A season later, at the finale, Mindy literally runs to Danny (in rom-com convention) and declares that she hasn’t stopped loving him, and probably never will. The season ends with the two of them cuddling in a hospital break room couch, bickering. Matt Warburton, executive producer of The Mindy Project, said to The Wrap: “So the challenge was, this season we wanted the guy to be a good character. Because to fall back with a guy who treated her pretty badly would be weak of her. She’s proved to herself she has everything she wants in her life. And hopefully Danny has apologised enough and made up for his mistakes enough to the point where she can choose to be with him.” Had he though?
The last two episodes of The Mindy Project made an immense effort to redeem Danny, but his ‘changes’ were just him acknowledging that he was wrong about Mindy’s parenting skills, but not about everything else he had said and done to her. He did not even reach this conclusion on his own. Rather, Mindy proved him wrong with her actions. Mindy is not weak for returning to her abuser, but their reconciliation is a weak story line that leaves Danny’s abusive actions up in the air. The show’s finale reunited them under the pretence that Danny had “changed,” without recognising the abuse he subjected Mindy to, writing him off as an “old-school” guy that just needed to get with the times. The Mindy Project normalised Danny’s abuse as simply bad partnership, without ever truly reflecting on how it affected Mindy and how their relationship was detrimental to her, and without considering whether rekindling her relationship with an abuser lacking so much self-awareness and personal responsibility was the best thing for Mindy and their son.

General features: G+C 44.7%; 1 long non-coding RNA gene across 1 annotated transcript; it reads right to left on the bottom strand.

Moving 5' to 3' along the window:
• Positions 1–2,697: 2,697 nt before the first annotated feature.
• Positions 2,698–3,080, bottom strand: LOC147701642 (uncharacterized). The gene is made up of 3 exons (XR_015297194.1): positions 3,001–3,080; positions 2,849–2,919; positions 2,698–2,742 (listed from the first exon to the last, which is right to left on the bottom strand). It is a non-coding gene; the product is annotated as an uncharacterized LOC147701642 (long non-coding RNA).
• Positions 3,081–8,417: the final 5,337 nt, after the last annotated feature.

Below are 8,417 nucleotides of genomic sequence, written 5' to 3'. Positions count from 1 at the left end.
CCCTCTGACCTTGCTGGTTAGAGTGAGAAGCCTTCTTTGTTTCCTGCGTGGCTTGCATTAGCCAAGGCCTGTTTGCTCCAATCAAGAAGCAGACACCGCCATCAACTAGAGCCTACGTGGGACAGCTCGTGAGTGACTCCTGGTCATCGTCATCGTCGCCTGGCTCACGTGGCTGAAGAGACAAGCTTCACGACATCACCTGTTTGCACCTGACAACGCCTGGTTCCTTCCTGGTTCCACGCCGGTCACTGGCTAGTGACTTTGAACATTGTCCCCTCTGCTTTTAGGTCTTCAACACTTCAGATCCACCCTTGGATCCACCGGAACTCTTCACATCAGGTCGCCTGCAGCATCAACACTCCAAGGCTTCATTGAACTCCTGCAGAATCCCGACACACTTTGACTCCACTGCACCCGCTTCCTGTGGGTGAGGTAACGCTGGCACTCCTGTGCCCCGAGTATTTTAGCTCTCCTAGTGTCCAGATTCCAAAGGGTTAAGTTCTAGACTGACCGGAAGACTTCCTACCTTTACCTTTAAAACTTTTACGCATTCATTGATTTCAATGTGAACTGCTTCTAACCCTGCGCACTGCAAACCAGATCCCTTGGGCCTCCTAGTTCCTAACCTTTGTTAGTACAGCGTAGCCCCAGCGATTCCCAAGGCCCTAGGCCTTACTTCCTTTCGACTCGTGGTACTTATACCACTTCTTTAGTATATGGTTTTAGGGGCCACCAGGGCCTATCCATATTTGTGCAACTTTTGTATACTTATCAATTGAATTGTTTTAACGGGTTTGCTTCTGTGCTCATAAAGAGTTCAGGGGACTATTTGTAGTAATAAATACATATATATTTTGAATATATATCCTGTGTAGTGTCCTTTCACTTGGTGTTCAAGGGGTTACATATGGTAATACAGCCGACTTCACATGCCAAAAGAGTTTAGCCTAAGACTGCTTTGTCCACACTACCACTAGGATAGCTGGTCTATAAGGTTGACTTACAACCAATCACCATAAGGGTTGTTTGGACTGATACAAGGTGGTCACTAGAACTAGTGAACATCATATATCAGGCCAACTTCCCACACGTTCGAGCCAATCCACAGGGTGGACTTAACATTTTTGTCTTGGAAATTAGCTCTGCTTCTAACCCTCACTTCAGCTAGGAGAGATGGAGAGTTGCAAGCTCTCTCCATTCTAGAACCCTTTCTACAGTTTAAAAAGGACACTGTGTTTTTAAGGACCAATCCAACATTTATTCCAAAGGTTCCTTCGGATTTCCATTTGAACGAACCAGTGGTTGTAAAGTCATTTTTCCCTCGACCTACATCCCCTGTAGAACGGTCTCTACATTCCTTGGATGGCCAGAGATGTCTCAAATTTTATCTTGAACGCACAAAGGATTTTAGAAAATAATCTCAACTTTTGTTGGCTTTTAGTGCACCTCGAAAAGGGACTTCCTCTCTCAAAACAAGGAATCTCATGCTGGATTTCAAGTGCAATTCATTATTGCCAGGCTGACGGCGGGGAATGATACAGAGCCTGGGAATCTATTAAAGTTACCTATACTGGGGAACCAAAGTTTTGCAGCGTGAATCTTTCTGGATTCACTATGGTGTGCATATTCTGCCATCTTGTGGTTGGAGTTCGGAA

by Gabriela Ramos Tavárez
Gabriela Ramos Tavárez (she/her) is an islander with LA screenwriting dreams finishing her BA in Film Studies and English Literature at the University of Puerto Rico— Río Piedras Campus. Some of her favorite films are Moonlight, Billy Elliot, 20th Century Women, In the Mood for Love, Spider-Man: Into the Spiderverse and What We Do in the Shadows. She loves romantic comedies, speculative fiction, independent cinema, and dissecting the societal and cultural implications of all the media she consumes. You can find her on Twitter @gaba_rt and on Letterboxd @gabrielart.